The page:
iStock Photo: Shironosov via Computerworld UK
From company issued Fitbits to staff ID badges equipped with microphones, the field of employee biometrics has developed a great deal over the past few years.
While many companies track workforce data, this has traditionally been basic HR information like headcount, succession plans and competencies. Now, with wearable biometric technology companies can start to dig a lot deeper into how their staff operate on a day-to-day basis.
Naturally the first thing that comes to mind when discussing this subject is the "creep" factor around your employer knowing not just where you are during the day but the possibility of cross-referencing it to your state of health at the time. So could your boss connect a heavy Thursday night to late attendance on Friday morning?
This is where vendors, employers and even governments have to ensure that the right guardrails are put in place to ensure that personal privacy isn't being threatened by this practice.
This should include measures to ensure that biometrics information isn't being abused; that the data is secure and only being seen by the relevant people; ensuring that employee participation isn't obligatory; and using the information for positive reasons such as increasing inclusion and not simply for benchmarking.
So what does biometric tracking look like in the enterprise, who is using them, what are the benefits and drawbacks?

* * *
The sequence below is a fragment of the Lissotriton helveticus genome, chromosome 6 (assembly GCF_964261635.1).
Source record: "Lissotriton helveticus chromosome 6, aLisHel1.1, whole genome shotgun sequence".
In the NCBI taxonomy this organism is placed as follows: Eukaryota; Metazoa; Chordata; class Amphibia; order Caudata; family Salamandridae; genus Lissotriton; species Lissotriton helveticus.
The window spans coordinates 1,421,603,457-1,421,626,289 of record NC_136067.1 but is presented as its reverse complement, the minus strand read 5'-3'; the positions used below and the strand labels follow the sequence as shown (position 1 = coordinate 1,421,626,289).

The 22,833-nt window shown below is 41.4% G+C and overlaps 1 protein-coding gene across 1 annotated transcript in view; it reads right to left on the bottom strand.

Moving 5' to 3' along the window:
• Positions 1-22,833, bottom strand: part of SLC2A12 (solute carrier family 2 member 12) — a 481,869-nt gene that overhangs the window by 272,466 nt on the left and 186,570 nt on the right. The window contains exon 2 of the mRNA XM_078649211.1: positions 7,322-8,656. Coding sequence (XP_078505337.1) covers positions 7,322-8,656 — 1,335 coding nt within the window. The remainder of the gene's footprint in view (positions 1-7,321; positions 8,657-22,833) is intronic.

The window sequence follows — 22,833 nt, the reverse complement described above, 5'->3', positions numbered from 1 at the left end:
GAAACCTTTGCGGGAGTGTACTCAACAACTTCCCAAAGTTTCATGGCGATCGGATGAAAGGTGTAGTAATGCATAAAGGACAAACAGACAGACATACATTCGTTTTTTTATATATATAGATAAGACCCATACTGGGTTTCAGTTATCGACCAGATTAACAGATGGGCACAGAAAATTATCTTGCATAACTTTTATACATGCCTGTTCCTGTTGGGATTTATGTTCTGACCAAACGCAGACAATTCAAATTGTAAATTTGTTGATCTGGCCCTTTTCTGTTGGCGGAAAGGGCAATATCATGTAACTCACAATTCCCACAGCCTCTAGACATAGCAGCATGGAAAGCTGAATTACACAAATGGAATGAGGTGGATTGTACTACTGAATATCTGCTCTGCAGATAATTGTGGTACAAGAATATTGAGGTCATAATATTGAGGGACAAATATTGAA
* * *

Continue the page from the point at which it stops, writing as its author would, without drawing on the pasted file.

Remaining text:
What is biometric tracking in the workplace?
Basic people analytics has been around for a while, with major vendors like Microsoft keen on giving employees better metrics to measure themselves with products like Delve, an app which provides employees with feedback on productivity. We even saw CEO Satya Nadella demo the software on stage in London in 2015, with the CEO showing that he spends too much time on email and not enough with staff.
HR software has tended to focus on digital metrics, such as email usage or time spent in meetings. Now, newer vendors like Humanyze are looking to incorporate physical world data into the equation, such as where employees spend their time during the workday, who they talk to and stress levels.
Humanyze is an MIT spinout that supplies badges and software to organisations that want to understand how their employees interact with one another in the physical world. The badges look like a normal employee ID badge but are equipped with RFID and NFC sensors, bluetooth for proximity sensing, infrared to detect face to face interaction, an accelerometer and two microphones. The badges 'talk' to beacons set up around the office to detect proximity.
The microphones only monitor tone and volume, not content. CEO Ben Waber told our sister title Techworld that everything is processed in real time and nothing is recorded, because "from a privacy perspective it is the wrong thing to do," he said.
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